Before I go back to my garden area, the plum tree also thinks it's fall, because the plums are ripening.  Look at the color on these...

And despite hundreds dropping to the ground and joining the compost pile, I've still go hundreds and hundreds on the tree. Best harvest in years. I'm sure it's the grass liberation and compost/mulching I did around the base.I wonder if I'd done it around the drip line like I read.  That'd look funny and bad, but I bet the tree would love it. The kids and I on the other hand would not enjoy the yard much though, so no dice.

Now back to the garden, and I'll start with the tomatoes.  They're ripening nicely, at least the Early Girls are, but the weight of the tomatoes are snapping vines and drooping them badly.  No mater how much I work them into the trellis they still fall down.

Ah well, I'm almost looking forward to ripping them out and hanging them upside down in the shed or garage to ripen over the winter months for fresh tomatoes.  Let's just hope the lettuce speeds up so I can enjoy a winter salad.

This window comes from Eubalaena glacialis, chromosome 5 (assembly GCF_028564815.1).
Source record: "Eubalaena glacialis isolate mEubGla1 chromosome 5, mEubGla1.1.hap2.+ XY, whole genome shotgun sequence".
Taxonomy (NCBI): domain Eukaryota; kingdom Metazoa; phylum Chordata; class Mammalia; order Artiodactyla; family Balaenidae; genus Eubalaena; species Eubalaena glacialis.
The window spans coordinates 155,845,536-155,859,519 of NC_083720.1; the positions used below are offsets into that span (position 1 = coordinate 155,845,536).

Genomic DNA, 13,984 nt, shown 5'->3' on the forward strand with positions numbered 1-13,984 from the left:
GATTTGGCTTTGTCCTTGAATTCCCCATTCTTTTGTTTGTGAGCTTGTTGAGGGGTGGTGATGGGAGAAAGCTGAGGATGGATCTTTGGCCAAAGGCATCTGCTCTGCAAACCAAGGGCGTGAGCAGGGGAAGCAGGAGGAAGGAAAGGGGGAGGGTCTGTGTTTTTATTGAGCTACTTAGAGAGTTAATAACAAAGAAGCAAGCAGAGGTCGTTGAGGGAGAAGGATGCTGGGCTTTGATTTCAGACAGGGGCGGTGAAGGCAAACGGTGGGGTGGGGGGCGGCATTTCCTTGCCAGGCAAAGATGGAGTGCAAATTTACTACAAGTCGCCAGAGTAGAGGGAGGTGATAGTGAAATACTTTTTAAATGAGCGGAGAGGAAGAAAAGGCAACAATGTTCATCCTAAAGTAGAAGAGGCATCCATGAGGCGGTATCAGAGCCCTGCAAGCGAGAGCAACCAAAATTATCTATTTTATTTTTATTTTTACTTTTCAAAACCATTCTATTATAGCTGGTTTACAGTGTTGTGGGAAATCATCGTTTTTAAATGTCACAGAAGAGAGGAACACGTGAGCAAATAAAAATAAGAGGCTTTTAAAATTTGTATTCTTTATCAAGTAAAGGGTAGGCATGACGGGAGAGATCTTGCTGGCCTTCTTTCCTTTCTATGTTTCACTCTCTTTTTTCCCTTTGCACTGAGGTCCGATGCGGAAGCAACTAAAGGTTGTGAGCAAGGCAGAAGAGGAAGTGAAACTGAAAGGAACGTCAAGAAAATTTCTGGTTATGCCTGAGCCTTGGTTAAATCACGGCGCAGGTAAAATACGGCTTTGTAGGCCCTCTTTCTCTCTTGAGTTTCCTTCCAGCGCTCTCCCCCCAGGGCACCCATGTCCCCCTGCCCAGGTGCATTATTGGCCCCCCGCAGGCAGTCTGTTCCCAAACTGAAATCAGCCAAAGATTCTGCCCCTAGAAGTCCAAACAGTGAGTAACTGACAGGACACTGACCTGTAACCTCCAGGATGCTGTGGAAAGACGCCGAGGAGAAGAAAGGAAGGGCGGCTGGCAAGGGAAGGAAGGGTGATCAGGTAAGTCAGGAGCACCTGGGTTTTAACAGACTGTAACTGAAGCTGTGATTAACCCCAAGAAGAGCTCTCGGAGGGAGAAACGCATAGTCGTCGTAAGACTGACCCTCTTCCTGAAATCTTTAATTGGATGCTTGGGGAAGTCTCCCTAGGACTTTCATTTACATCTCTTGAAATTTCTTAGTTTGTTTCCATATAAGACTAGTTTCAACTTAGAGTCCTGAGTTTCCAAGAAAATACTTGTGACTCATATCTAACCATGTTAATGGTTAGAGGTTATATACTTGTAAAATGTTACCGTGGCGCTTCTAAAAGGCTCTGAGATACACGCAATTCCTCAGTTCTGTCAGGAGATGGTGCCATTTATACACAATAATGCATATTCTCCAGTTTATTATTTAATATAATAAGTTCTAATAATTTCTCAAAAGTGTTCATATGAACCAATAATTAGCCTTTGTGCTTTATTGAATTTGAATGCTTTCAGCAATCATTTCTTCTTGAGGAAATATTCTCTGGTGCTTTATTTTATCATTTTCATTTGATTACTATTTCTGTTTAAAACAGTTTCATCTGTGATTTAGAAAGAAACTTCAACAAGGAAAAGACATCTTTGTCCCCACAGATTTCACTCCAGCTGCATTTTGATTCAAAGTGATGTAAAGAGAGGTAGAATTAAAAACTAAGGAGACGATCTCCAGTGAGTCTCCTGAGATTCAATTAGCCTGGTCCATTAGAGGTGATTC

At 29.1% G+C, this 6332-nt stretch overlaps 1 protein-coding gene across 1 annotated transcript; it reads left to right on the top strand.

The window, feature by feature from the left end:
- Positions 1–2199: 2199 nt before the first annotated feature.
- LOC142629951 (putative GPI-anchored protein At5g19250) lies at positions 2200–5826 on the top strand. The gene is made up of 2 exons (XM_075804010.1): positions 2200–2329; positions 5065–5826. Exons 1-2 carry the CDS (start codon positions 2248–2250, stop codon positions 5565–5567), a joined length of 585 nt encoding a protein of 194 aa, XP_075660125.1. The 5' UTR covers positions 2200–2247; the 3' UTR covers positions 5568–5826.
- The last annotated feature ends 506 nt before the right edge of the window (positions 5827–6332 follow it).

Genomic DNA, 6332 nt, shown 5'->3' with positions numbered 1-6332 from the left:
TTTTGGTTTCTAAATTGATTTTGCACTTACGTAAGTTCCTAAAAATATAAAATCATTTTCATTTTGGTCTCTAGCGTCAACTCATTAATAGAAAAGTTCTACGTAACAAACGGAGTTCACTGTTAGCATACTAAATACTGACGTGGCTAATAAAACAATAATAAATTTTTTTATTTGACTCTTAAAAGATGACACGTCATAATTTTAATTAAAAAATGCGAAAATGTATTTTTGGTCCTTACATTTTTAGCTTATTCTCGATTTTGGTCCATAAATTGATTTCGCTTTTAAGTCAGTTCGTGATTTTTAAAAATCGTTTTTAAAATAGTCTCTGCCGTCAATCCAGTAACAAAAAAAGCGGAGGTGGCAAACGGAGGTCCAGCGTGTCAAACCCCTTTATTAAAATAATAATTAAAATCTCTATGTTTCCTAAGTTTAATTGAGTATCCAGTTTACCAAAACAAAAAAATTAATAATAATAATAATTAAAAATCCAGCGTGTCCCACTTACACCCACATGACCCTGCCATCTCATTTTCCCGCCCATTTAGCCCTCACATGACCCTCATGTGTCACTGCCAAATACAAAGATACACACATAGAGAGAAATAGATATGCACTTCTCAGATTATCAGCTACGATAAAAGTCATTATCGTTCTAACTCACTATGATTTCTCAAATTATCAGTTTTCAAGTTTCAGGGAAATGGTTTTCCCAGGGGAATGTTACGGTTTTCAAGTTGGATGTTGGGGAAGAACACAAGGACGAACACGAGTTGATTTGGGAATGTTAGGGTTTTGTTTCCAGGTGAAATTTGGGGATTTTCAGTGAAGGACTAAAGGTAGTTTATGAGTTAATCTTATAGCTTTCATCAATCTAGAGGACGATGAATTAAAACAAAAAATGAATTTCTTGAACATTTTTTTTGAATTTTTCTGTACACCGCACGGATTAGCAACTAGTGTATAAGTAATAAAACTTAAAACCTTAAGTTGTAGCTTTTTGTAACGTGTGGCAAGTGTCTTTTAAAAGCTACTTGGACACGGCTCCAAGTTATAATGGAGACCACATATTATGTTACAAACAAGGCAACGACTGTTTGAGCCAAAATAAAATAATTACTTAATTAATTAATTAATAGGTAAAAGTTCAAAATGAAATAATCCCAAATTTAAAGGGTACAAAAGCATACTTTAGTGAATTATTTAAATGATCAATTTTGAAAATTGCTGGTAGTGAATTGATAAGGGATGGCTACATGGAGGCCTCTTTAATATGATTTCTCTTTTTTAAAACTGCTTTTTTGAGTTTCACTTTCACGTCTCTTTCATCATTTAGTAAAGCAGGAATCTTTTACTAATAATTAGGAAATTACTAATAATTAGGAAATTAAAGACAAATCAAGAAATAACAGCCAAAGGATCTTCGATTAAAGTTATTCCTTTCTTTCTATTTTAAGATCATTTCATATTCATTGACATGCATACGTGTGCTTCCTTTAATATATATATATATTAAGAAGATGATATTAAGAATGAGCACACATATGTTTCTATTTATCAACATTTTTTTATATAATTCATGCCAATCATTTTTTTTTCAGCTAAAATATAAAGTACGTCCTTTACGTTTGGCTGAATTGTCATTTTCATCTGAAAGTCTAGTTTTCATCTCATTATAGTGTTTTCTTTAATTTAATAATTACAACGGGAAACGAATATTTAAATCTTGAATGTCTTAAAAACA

And look at this broccoli.  I think I'll ask my wife to make bake potato soup and I'll add the broccoli for a broccoli baked potato.  Sounds yummy.

You can't see it from the picture, or even if you're looking, but once this broccoli's harvested, there's another one hidden in it's shadow coming up right behind it.  Not bad.

Oh, and I saw DoubleD's wall of pole beans (Blue Lake), and I just had to share my own wall of Blue Lakes.  Well, maybe not a wall, but since it's covering the old door to the garage, maybe it's a door of pole beans, hehe.

I'd really love to harvest all the bush beans that have been hanging out for a month and the fresher pole beans and can them.  That way I can have green beans all winter and maybe I'll like the taste better if they're more like Del Monte.  I hate to say it but I like canned green beans better than fresh.  I know, sacrilege.  I'm afraid I'm like that for peas too, well frozen that is.  That's why I'm growing snap peas this fall only. I like them the best of snow or shelling.  Anyway, I'd like to can these this weekend if they're any good still.  Any ideas?